On the Passing of Olivia de Havilland

An old family friend takes with her the last living motion picture industry link to my grandfather’s legacy

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Olivia de Havilland’s 1946 film, produced by my grandfather, Charles Brackett

On the subject of Olivia de Havilland

When you see an obituary of someone you knew very early in life, connected to you as a family friend, the memories of that person come back in a swirling haze of truth and wishes that clears only momentarily to reveal a wonderful character who once meant so much but who, over the years, stepped silently into the fog of uncertain recollection.

Sometimes, the headlined death make you feel like one of your life’s anchor chains, carelessly untethered, has slipped over the side of the boat, disappearing into the cold, dark depths of irretrievable time.

So it was that I felt that way upon hearing of the death of Olivia de Havilland, one of my grandfather’s, Charles Brackett’s, dearest friends who starred in two of the movies he wrote (Hold Back the Dawn, 1941, for which Olivia won an Oscar) and wrote and produced (To Each His Own, 1946).

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Olivia de Havilland

Olivia de Havilland was one of my grandfather’s best friends, a friendship Charlie shared with her younger sister, Joan Fontaine, despite the sisters’ estrangement. As little as I was when I first met (or was held by) Ms. de Havilland (I was, I am told, barely a year old), the years that followed proved Olivia to be an attentive and caring woman who often visited the Bel Air house on Bellagio Road, frequently at Christmastime when she would join us for dinner, or attend one of my grandfather’s parties.

Olivia was an amazingly prolific “thank you” note writer, and an almost daily correspondent, not only to my grandfather (I have a basket of her letters, penned on monogrammed blue stationery), but to her friends and associates in the movie industry. When I read her letters and notes during my work on my grandfather’s biography, I was charmed by her cleverness in the notes she wrote in crossword style.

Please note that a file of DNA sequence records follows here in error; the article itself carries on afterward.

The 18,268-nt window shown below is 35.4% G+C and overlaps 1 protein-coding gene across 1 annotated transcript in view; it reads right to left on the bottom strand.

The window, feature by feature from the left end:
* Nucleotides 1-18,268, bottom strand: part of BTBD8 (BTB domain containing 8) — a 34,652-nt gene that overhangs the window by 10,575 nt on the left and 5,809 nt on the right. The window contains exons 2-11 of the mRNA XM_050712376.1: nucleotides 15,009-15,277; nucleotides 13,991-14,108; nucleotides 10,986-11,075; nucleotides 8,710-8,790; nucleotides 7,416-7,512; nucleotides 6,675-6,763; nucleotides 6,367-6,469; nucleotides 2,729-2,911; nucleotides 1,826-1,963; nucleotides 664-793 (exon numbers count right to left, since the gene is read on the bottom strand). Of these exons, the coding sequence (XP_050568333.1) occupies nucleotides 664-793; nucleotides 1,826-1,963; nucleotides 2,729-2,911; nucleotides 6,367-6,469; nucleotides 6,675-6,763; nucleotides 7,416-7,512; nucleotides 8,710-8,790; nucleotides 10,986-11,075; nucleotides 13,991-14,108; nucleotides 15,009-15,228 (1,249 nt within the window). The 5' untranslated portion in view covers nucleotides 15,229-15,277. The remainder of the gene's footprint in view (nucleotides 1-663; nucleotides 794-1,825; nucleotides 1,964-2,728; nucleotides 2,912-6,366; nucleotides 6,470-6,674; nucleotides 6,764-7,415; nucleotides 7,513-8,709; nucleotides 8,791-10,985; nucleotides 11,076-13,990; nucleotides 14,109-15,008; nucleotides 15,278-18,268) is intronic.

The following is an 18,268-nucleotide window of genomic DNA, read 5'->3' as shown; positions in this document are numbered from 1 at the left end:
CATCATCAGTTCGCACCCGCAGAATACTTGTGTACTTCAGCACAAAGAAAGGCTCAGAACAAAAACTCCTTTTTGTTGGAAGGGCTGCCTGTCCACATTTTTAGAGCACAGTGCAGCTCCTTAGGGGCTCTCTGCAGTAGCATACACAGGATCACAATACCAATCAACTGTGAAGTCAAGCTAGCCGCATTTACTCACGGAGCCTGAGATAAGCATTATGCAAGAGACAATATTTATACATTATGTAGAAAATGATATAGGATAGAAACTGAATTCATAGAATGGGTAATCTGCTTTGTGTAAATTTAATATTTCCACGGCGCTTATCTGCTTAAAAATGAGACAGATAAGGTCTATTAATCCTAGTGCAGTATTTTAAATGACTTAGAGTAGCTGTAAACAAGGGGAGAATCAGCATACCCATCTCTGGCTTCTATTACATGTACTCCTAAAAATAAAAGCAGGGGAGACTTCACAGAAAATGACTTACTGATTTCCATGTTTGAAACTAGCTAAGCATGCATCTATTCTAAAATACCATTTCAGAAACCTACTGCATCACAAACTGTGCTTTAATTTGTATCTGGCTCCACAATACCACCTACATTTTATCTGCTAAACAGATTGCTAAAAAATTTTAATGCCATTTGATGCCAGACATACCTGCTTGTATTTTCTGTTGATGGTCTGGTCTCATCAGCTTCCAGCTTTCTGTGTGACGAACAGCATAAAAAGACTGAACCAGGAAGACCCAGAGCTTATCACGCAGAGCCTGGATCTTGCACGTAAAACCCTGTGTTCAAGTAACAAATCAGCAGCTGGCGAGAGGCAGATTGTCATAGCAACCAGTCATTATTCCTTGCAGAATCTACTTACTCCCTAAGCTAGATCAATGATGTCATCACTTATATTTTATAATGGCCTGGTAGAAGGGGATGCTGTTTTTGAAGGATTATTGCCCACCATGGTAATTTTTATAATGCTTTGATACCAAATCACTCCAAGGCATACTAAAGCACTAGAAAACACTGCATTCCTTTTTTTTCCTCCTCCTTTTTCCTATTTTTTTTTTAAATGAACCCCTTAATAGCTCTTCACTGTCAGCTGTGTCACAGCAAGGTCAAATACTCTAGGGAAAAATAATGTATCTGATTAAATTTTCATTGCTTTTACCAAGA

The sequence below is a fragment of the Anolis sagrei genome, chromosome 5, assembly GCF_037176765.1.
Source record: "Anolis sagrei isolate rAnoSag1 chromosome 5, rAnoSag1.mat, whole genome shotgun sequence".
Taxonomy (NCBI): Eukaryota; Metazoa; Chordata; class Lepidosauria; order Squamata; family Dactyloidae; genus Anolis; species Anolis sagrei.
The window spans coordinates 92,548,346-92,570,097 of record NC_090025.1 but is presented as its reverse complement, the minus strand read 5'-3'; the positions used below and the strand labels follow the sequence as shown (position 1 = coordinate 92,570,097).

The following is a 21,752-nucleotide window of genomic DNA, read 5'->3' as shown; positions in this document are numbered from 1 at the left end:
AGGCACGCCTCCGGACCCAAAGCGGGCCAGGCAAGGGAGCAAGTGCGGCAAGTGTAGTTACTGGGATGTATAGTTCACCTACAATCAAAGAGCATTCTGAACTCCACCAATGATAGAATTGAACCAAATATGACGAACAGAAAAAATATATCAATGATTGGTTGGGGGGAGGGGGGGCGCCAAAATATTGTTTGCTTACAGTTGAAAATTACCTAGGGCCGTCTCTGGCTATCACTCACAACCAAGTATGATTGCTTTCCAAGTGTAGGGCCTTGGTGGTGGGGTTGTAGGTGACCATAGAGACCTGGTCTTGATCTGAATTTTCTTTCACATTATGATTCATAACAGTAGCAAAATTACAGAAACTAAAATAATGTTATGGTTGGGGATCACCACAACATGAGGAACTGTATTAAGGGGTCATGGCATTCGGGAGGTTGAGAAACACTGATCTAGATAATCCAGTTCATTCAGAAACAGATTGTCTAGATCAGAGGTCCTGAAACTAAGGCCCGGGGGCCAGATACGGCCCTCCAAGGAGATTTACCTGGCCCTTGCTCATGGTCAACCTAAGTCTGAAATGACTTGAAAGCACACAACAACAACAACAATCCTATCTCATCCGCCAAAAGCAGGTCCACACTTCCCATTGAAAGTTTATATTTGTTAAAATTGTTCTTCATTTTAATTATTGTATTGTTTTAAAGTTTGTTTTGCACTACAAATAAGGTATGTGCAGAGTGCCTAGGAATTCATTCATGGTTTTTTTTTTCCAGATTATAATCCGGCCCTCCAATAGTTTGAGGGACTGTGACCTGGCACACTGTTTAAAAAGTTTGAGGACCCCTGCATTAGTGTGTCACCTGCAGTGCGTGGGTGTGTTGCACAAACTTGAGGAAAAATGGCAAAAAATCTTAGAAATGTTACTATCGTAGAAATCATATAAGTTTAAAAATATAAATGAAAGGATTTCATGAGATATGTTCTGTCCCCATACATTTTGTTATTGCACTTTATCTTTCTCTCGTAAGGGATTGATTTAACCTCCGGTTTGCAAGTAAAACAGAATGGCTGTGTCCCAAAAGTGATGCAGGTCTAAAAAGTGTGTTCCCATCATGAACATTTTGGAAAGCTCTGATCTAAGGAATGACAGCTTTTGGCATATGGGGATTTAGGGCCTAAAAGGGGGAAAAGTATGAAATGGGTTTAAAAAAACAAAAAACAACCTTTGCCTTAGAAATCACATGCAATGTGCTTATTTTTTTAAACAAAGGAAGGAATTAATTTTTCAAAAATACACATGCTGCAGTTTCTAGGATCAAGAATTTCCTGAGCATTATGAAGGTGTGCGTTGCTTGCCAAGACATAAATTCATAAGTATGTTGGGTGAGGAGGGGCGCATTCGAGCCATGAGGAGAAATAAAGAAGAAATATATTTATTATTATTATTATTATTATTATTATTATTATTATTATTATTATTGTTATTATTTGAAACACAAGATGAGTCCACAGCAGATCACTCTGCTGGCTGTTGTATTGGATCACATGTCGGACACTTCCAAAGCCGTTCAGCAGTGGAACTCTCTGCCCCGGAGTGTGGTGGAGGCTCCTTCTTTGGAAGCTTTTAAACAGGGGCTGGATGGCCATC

I wish my memories were clearer, more bonafide, so that I could add some substance to my recollections of Olivia de Havilland, but the fact is I knew her as a visitor in my grandfather’s world, not in my life as a military kid, often too distant from Hollywood and my grandfather to keep up the acquaintance with someone who genuinely cared for Charlie.

When I was very young (many of you know this story), I was blinded in both eyes by an accidental household chemical spill. I was in bandages for many months, and during that time, my parents and my grandfather made sure people read books to me either in person or over the phone.

I cannot be certain who my grandfather wrangled into doing long-distance phone calls and chapter readings to a little boy in Virginia, but I was told later in life that many of the stars of my grandfather’s movies, or his actor friends, participated in the call cycle. I recall one in particular — Raymond Massey — because his voice was so distinguishable, and I’d met him often enough. But there were womens’ voices as well, including Dody Smith, the author of The Hundred and One Dalmatians (she read me portions of the book from her home in England).

I like to think, without any substance behind the thought, that one of those voices was Olivia de Havilland’s, because it was the sort of kindness she would have extended to her friend’s little grandson.

With her death, Olivia de Havilland closed the book of my grandfather’s last living acquaintances.

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Charles Brackett, writer/producer of To Each His Own, and writer for Hold Back the Dawn (family picture)

Too many times I thought of reaching out to her as I worked through the early research of Charlie Brackett’s life, and when I was producing the book of his Hollywood-era diaries (It’s the Pictures That Got Small), but, truth be told, I was unsure if she would welcome a call from a distant memory. Now I will never know what conversation we might have enjoyed. My bad.

I have rambled on here…Too much, too long, I suppose. But I think I have license to remember a lovely person, someone whose departure from this mortal coil marks the passing of the last living link to the anchor that was my grandfather. I hope she are Charlie are enjoying each other’s company again.

Journalist, former Capitol Hill staff (House and Senate), former Cabinet speechwriter, editor, photojournalist and bird photographer. Top Writer Quora 2016–2017

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